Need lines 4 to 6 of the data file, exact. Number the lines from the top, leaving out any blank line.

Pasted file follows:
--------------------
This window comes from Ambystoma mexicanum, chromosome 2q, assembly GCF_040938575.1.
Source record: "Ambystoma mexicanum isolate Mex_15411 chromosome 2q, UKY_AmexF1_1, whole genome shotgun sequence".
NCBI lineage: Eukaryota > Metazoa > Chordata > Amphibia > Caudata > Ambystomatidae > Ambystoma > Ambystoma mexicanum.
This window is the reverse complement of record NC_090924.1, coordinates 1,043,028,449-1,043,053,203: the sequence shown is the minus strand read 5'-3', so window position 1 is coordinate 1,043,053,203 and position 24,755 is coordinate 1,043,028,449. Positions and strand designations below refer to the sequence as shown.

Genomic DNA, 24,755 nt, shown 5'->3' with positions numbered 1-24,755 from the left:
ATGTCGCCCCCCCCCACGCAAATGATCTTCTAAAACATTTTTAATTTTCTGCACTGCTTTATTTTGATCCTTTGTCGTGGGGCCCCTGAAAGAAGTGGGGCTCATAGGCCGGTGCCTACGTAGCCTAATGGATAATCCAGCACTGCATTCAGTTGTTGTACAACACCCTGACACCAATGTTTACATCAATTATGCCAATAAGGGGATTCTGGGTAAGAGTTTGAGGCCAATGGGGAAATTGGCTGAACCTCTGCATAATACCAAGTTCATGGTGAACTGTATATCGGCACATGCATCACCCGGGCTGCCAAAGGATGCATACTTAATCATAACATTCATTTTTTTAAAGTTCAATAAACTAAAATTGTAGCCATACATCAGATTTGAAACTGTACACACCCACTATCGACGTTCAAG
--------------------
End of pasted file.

This window is the reverse complement of record NC_090924.1, coordinates 1,043,028,449-1,043,053,203: the sequence shown is the minus strand read 5'-3', so window position 1 is coordinate 1,043,053,203 and position 24,755 is coordinate 1,043,028,449. Positions and strand designations below refer to the sequence as shown.

Genomic DNA, 24,755 nt, shown 5'->3' with positions numbered 1-24,755 from the left:
ATGTCGCCCCCCCCCACGCAAATGATCTTCTAAAACATTTTTAATTTTCTGCACTGCTTTATTTTGATCCTTTGTCGTGGGGCCCCTGAAAGAAGTGGGGCTCATAGGCCGGTGCCTACGTAGCCTAATGGATAATCCAGCACTGCATTCAGTTGTTGTACAACACCCTGACACCAATGTTTACATCAATTATGCCAATAAGGGGATTCTGGGTAAGAGTTTGAGGCCAATGGGGAAATTGGCTGAACCTCTGCATAATACCAAGTTCATGGTGAACTGTATATCGGCACATGCATCACCCGGGCTGCCAAAGGATGCATACTTAATCATAACATTCATTTTTTTAAAGTTCAATAAACTAAAATTGTAGCCATACATCAGATTTGAAACTGTACACACCCACTATCGACGTTCAAG